Financial Institutions | This article is the first part of a four-part series titled How to keep your systems running, reduce risk, and enable growth post-Covid-19. Recent events have caused a change in Financial Markets Technology risks and our mini-series will help you rebalance your budgets to:

  • Ensure the integrity of your current services in these unique circumstances
  • Simplify and reduce risks as well as medium-term costs
  • Develop new products and services to enable growth in line with the new budgeting techniques

The consequences of Covid-19 for financial institutions

The rapid speed of change that was caused by the recent epidemic has had several key consequences:

  • The immediate need to home-base all technology staff created an unprecedented load on access to systems through pre-existing connectivity. Going forward, financial institution CIOs will be measured on the speed at which they can home deploy without loss of momentum and this requires a refocus of funds towards connectivity, security, and Cloud-based systems.
  • Home-based employees have varying levels of equipment, network access, and quality of conditions for work. Organizations must consider how their disaster recovery plans ensure their employees receive a quality of care based on their individual circumstances and that appropriate tools are provided for them to perform a quality job.
  • The rapid and dramatic increase in volumes, as well as volatility, caused processing difficulties for many major organizations with manual workarounds being all but impossible to complete during the processing windows of the markets. This will require that systems are analyzed and adapted to meet maximum capacities at short notice and that they are able to deal with the level of volatility seen during March and April of 2020.
  • The introduction of new products at high volume has been difficult for several institutions to handle. I refer in particular to the needed government support programs which require a high speed of delivery in order to maintain a go-forward economy. Criticism of processing times in several countries occurred as this has led to the closure of otherwise viable businesses. However, it is difficult, albeit essential, to build new capability with home-based teams.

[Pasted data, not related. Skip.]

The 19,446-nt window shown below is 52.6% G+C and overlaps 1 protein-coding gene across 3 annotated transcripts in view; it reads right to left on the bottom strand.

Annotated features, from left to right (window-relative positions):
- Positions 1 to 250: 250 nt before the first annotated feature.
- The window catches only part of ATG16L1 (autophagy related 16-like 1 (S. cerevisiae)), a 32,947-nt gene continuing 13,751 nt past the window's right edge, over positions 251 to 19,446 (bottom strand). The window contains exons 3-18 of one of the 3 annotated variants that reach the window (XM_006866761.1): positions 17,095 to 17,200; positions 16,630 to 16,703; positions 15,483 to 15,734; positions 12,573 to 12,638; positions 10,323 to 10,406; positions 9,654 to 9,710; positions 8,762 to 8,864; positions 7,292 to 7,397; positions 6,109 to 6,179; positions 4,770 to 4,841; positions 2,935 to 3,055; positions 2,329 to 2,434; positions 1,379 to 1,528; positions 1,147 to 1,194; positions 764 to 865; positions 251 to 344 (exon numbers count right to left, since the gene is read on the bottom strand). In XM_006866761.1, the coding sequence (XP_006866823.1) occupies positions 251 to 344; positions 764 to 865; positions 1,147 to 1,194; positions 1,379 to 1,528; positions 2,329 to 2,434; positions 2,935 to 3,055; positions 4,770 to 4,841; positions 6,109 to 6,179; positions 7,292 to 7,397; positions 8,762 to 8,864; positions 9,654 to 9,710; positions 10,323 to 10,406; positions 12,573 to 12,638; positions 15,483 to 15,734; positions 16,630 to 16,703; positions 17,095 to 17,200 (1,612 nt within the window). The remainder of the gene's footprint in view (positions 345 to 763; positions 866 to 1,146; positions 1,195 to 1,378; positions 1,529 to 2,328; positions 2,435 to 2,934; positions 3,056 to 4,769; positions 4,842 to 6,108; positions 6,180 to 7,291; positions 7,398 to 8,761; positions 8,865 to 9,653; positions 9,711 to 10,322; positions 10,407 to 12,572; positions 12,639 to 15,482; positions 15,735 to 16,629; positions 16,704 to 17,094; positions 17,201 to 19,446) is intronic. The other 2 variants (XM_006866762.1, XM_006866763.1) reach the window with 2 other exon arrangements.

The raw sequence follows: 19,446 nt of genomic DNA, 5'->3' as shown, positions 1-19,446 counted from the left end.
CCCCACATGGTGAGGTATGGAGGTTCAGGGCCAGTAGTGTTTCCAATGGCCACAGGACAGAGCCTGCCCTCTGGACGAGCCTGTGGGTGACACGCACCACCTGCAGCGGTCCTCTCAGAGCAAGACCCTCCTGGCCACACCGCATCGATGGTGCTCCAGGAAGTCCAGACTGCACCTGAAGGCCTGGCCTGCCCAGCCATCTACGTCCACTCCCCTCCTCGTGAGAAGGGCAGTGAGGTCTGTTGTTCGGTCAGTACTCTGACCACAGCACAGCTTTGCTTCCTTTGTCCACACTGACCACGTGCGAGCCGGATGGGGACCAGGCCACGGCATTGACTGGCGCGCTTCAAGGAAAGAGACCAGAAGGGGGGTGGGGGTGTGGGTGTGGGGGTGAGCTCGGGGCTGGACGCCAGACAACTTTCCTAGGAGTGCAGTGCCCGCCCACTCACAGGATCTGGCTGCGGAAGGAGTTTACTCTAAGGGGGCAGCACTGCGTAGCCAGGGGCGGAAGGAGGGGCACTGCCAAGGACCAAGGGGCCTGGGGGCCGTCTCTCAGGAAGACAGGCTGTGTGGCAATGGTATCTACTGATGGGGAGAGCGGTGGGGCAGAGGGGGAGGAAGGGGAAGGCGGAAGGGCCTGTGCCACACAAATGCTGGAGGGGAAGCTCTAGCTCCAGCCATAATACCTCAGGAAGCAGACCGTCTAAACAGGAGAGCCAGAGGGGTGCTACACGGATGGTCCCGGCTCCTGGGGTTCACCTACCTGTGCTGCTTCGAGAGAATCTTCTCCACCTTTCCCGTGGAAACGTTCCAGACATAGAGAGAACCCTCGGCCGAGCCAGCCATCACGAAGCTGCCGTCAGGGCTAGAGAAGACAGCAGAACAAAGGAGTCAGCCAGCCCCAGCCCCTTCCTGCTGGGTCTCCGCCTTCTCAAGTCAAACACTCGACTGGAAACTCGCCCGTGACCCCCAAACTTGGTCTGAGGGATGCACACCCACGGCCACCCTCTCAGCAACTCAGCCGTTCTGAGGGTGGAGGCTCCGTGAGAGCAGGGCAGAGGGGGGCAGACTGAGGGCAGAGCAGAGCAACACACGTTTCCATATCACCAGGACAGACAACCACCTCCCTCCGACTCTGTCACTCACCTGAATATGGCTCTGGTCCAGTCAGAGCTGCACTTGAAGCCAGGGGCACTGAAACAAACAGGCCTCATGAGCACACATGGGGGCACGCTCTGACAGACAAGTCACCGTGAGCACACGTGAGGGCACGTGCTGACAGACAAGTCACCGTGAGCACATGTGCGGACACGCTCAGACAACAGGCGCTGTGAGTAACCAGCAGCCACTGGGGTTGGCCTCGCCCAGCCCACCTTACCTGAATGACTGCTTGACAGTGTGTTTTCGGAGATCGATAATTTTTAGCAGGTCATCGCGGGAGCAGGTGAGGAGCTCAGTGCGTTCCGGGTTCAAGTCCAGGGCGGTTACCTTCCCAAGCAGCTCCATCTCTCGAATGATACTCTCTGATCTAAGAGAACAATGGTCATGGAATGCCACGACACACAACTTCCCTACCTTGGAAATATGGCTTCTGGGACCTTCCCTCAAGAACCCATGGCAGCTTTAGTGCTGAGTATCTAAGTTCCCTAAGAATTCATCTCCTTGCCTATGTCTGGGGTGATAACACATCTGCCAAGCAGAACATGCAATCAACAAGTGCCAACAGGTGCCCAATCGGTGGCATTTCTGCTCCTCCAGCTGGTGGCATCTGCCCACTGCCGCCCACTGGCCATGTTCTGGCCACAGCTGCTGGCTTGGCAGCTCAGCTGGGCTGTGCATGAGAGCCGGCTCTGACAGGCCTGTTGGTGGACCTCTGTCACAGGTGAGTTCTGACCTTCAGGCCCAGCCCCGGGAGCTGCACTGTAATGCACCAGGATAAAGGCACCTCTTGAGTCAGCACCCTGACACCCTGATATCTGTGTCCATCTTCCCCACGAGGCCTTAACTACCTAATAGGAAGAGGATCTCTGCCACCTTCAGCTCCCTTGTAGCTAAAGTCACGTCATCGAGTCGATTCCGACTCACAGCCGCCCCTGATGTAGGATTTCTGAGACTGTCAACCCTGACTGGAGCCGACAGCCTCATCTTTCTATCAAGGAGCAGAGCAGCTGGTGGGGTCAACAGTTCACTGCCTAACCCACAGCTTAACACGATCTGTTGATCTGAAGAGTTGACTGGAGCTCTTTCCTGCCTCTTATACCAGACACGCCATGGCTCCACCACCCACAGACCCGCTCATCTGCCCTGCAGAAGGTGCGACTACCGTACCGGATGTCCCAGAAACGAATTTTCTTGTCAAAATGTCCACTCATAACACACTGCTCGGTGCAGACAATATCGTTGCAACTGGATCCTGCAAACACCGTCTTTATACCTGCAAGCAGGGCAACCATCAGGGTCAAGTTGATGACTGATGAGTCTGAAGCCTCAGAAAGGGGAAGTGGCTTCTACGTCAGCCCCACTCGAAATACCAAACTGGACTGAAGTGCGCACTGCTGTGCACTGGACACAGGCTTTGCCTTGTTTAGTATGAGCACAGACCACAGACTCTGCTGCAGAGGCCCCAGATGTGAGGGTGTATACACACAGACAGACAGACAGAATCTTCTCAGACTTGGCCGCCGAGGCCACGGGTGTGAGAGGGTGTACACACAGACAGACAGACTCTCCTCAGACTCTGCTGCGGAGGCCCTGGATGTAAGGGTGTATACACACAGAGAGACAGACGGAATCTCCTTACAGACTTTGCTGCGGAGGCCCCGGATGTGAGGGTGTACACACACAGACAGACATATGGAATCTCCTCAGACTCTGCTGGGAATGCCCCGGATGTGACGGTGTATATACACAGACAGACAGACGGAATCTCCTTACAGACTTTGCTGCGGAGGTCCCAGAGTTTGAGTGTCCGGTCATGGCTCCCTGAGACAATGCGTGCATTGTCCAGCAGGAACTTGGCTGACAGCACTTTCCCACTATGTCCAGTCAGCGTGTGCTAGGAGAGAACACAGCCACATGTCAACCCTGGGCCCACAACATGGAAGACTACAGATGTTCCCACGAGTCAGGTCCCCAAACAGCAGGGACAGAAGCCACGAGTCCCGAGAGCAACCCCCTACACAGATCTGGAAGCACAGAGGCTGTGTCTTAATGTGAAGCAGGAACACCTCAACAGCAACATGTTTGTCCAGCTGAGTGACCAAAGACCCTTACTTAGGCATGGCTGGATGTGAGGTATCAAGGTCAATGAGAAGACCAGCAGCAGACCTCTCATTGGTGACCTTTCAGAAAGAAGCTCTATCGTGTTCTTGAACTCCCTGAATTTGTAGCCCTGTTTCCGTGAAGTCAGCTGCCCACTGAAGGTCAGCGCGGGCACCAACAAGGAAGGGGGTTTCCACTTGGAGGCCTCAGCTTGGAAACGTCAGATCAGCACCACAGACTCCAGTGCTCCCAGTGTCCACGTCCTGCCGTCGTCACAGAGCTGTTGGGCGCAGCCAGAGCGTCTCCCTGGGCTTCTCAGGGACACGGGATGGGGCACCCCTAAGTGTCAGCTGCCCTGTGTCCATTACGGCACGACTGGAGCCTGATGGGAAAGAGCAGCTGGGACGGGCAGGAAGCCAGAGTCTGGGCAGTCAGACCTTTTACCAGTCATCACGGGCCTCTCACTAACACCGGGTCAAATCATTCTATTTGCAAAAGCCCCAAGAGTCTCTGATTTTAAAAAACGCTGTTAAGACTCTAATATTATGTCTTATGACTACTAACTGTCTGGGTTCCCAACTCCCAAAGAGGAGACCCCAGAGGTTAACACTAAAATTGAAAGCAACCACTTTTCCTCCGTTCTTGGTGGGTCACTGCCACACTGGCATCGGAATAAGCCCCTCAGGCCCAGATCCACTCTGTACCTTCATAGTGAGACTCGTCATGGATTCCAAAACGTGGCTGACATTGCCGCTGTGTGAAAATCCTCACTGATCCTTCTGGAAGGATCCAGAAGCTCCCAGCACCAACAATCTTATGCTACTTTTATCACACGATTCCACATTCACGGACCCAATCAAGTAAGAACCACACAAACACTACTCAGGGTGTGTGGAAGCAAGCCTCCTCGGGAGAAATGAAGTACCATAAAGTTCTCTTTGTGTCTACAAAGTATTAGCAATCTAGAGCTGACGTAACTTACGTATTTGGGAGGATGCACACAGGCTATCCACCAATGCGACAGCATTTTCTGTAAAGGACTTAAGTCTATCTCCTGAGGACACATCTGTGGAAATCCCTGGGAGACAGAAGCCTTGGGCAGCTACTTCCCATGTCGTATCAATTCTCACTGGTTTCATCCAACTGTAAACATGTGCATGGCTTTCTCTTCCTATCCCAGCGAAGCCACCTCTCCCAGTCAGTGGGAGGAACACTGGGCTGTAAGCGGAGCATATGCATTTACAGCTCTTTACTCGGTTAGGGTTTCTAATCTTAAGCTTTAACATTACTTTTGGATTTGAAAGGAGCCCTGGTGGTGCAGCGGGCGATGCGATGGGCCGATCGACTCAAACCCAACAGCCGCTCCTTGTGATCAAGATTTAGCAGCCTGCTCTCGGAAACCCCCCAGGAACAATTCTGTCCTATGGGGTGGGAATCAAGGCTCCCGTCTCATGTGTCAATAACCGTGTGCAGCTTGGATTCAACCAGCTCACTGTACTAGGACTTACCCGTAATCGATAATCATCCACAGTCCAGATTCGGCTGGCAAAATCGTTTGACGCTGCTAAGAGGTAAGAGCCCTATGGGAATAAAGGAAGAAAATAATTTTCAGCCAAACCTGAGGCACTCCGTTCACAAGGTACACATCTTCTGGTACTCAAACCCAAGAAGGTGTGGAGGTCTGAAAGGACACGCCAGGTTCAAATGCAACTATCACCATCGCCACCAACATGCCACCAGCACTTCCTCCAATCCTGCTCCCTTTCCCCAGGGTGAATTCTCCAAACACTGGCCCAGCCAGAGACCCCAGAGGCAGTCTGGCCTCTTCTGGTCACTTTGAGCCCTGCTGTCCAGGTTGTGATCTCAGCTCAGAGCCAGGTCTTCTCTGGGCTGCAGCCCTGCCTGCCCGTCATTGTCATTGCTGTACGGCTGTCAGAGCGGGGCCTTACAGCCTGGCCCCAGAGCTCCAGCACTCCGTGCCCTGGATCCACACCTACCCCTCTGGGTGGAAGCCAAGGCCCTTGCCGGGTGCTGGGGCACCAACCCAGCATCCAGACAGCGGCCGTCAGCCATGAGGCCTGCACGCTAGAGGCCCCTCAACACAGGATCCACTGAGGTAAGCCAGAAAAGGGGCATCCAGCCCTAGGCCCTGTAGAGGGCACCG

• Major regulatory changes have been pushed back such as FRTB and SIMM. Other programs for new builds and functionality can also be delayed. This, in turn, should provide some level of relief for technology organizations, if it were not for the fact that these programs are large in nature, already contracted and in full flight. A completely new way of providing budgets for change work must be used in order for such relief to be realized as and when needed.
  • Platform production support must continue to operate within agreed service levels. However, this can prove difficult with home-based deployment, in particular where such requirements are multi-country and take place over differing time-zones. SLAs must be adapted between partner organizations to account for this new dynamic irrespective of location.
  • Finally, the world must continue to turn, and economy be generated. Financial markets are not only essential, but they must produce products that are suitable for future conditions as well as within the bounds of regulation. This requires the implementation of not only agile techniques but flexible home-based teams working on projects with a high level of collaboration and in circumstances where requirements can change very quickly.

Traditionally during financial planning, these seven major items have not been deeply considered. However now they must be, and it is not easy: it is not easy because budgets are traditional, we have always done them this way and the starting point is usually last year. Not anymore!

This mini-series was taken from a paper written by our CEO, Terry Boyland. To read the entire paper, click this link.